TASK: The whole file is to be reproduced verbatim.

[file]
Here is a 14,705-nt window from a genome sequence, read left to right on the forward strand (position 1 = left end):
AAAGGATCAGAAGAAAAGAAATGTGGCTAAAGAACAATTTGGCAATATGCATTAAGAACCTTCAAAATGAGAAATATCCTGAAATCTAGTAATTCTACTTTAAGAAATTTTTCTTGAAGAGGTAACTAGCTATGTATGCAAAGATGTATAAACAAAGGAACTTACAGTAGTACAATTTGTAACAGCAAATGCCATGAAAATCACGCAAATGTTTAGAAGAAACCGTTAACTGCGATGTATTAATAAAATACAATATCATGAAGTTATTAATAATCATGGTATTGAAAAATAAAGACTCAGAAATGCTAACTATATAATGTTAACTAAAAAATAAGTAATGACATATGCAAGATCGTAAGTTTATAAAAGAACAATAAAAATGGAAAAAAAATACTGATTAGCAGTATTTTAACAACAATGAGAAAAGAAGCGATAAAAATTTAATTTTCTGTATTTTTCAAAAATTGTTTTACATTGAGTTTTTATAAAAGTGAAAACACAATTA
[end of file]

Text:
Here is a 14,705-nt window from a genome sequence, read left to right on the forward strand (position 1 = left end):
AAAGGATCAGAAGAAAAGAAATGTGGCTAAAGAACAATTTGGCAATATGCATTAAGAACCTTCAAAATGAGAAATATCCTGAAATCTAGTAATTCTACTTTAAGAAATTTTTCTTGAAGAGGTAACTAGCTATGTATGCAAAGATGTATAAACAAAGGAACTTACAGTAGTACAATTTGTAACAGCAAATGCCATGAAAATCACGCAAATGTTTAGAAGAAACCGTTAACTGCGATGTATTAATAAAATACAATATCATGAAGTTATTAATAATCATGGTATTGAAAAATAAAGACTCAGAAATGCTAACTATATAATGTTAACTAAAAAATAAGTAATGACATATGCAAGATCGTAAGTTTATAAAAGAACAATAAAAATGGAAAAAAAATACTGATTAGCAGTATTTTAACAACAATGAGAAAAGAAGCGATAAAAATTTAATTTTCTGTATTTTTCAAAAATTGTTTTACATTGAGTTTTTATAAAAGTGAAAACACAATTA